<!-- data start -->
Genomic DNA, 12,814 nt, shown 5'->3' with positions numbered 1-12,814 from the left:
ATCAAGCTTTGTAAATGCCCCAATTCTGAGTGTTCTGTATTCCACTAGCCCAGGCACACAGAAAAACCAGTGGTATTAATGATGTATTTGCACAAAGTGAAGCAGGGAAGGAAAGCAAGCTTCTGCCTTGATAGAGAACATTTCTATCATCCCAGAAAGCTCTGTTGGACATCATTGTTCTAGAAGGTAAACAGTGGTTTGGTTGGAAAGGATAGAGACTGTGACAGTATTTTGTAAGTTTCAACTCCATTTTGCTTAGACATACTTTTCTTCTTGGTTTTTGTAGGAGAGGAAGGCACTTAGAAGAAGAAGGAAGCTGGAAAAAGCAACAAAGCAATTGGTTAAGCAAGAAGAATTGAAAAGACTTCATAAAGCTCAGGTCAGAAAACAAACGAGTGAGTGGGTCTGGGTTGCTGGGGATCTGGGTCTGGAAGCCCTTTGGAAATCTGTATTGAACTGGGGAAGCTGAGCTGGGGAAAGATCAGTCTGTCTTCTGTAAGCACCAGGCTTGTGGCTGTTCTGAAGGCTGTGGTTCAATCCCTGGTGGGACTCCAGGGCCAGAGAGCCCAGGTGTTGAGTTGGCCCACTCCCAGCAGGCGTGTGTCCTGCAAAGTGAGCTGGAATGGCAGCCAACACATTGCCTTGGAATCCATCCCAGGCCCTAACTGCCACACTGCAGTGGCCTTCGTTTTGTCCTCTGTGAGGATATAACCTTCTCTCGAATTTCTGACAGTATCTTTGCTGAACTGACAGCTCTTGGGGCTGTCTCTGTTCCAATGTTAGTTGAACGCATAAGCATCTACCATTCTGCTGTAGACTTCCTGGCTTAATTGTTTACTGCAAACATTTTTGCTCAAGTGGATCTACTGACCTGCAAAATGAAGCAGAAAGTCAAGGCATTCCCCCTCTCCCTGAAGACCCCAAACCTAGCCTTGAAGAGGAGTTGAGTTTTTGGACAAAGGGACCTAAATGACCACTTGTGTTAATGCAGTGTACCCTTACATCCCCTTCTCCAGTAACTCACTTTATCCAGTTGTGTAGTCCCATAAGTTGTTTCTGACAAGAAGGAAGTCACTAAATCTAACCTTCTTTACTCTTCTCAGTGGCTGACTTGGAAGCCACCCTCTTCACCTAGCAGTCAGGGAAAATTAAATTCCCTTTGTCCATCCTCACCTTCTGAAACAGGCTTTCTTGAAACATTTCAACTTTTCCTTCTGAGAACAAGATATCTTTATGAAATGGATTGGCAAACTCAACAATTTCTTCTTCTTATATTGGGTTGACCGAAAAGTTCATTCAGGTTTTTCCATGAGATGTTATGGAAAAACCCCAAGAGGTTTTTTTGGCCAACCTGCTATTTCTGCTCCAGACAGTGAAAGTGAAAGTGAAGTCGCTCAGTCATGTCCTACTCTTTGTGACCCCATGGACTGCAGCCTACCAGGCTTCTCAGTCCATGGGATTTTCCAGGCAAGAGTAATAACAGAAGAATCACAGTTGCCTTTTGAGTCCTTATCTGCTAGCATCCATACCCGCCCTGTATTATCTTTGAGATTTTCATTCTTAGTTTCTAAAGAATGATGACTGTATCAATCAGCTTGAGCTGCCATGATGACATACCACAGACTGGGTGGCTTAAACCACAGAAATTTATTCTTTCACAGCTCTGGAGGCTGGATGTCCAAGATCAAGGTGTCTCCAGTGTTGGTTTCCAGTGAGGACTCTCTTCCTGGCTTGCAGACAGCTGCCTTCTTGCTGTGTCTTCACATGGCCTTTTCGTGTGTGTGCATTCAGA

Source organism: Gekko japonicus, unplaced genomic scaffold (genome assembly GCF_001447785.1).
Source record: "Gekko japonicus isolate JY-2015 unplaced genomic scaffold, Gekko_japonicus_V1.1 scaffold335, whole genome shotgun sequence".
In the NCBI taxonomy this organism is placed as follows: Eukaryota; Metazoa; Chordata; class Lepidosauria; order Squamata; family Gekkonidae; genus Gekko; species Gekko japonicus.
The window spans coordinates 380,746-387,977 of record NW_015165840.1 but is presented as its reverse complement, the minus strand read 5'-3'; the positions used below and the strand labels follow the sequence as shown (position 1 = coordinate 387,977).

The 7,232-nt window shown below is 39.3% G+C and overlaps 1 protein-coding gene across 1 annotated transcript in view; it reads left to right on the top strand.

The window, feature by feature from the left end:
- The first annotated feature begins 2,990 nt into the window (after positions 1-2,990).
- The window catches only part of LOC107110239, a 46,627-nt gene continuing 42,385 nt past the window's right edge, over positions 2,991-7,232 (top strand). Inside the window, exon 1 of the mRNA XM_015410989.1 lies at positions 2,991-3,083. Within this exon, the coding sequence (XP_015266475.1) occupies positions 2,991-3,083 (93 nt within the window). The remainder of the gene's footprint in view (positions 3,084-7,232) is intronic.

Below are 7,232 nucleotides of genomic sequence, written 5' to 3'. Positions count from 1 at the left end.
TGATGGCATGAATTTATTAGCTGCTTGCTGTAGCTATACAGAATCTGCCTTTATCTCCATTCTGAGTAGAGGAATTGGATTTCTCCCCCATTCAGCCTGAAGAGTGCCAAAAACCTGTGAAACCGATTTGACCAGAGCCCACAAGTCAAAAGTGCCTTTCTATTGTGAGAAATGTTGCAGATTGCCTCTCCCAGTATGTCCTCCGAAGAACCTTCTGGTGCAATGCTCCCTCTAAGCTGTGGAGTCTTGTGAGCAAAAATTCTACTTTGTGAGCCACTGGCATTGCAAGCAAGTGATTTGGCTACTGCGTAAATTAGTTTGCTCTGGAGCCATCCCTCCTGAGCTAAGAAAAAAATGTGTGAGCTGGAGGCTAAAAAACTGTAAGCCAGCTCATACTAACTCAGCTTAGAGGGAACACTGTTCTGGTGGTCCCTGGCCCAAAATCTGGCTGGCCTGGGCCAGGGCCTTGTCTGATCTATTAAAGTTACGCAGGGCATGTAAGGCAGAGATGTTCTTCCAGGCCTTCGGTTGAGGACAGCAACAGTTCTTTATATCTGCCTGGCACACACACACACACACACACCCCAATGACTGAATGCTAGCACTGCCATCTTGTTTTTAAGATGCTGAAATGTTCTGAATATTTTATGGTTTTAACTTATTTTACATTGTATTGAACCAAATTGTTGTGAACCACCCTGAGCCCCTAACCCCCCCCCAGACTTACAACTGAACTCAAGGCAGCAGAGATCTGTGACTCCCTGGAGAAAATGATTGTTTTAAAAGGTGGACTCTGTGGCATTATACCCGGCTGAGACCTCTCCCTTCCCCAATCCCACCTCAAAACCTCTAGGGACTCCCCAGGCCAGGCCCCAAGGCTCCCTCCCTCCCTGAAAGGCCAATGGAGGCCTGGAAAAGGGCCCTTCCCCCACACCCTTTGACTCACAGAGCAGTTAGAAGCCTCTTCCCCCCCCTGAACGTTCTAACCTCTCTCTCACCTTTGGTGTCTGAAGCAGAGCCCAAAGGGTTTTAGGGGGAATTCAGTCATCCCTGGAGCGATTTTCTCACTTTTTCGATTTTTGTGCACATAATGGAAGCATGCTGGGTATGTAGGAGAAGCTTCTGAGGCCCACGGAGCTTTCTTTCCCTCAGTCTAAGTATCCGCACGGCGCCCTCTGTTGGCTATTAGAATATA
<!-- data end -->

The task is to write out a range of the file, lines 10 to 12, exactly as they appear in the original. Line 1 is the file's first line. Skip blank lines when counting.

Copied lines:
- The window catches only part of LOC107110239, a 46,627-nt gene continuing 42,385 nt past the window's right edge, over positions 2,991-7,232 (top strand). Inside the window, exon 1 of the mRNA XM_015410989.1 lies at positions 2,991-3,083. Within this exon, the coding sequence (XP_015266475.1) occupies positions 2,991-3,083 (93 nt within the window). The remainder of the gene's footprint in view (positions 3,084-7,232) is intronic.

Below are 7,232 nucleotides of genomic sequence, written 5' to 3'. Positions count from 1 at the left end.
TGATGGCATGAATTTATTAGCTGCTTGCTGTAGCTATACAGAATCTGCCTTTATCTCCATTCTGAGTAGAGGAATTGGATTTCTCCCCCATTCAGCCTGAAGAGTGCCAAAAACCTGTGAAACCGATTTGACCAGAGCCCACAAGTCAAAAGTGCCTTTCTATTGTGAGAAATGTTGCAGATTGCCTCTCCCAGTATGTCCTCCGAAGAACCTTCTGGTGCAATGCTCCCTCTAAGCTGTGGAGTCTTGTGAGCAAAAATTCTACTTTGTGAGCCACTGGCATTGCAAGCAAGTGATTTGGCTACTGCGTAAATTAGTTTGCTCTGGAGCCATCCCTCCTGAGCTAAGAAAAAAATGTGTGAGCTGGAGGCTAAAAAACTGTAAGCCAGCTCATACTAACTCAGCTTAGAGGGAACACTGTTCTGGTGGTCCCTGGCCCAAAATCTGGCTGGCCTGGGCCAGGGCCTTGTCTGATCTATTAAAGTTACGCAGGGCATGTAAGGCAGAGATGTTCTTCCAGGCCTTCGGTTGAGGACAGCAACAGTTCTTTATATCTGCCTGGCACACACACACACACACACACCCCAATGACTGAATGCTAGCACTGCCATCTTGTTTTTAAGATGCTGAAATGTTCTGAATATTTTATGGTTTTAACTTATTTTACATTGTATTGAACCAAATTGTTGTGAACCACCCTGAGCCCCTAACCCCCCCCCAGACTTACAACTGAACTCAAGGCAGCAGAGATCTGTGACTCCCTGGAGAAAATGATTGTTTTAAAAGGTGGACTCTGTGGCATTATACCCGGCTGAGACCTCTCCCTTCCCCAATCCCACCTCAAAACCTCTAGGGACTCCCCAGGCCAGGCCCCAAGGCTCCCTCCCTCCCTGAAAGGCCAATGGAGGCCTGGAAAAGGGCCCTTCCCCCACACCCTTTGACTCACAGAGCAGTTAGAAGCCTCTTCCCCCCCCTGAACGTTCTAACCTCTCTCTCACCTTTGGTGTCTGAAGCAGAGCCCAAAGGGTTTTAGGGGGAATTCAGTCATCCCTGGAGCGATTTTCTCACTTTTTCGATTTTTGTGCACATAATGGAAGCATGCTGGGTATGTAGGAGAAGCTTCTGAGGCCCACGGAGCTTTCTTTCCCTCAGTCTAAGTATCCGCACGGCGCCCTCTGTTGGCTATTAGAATATA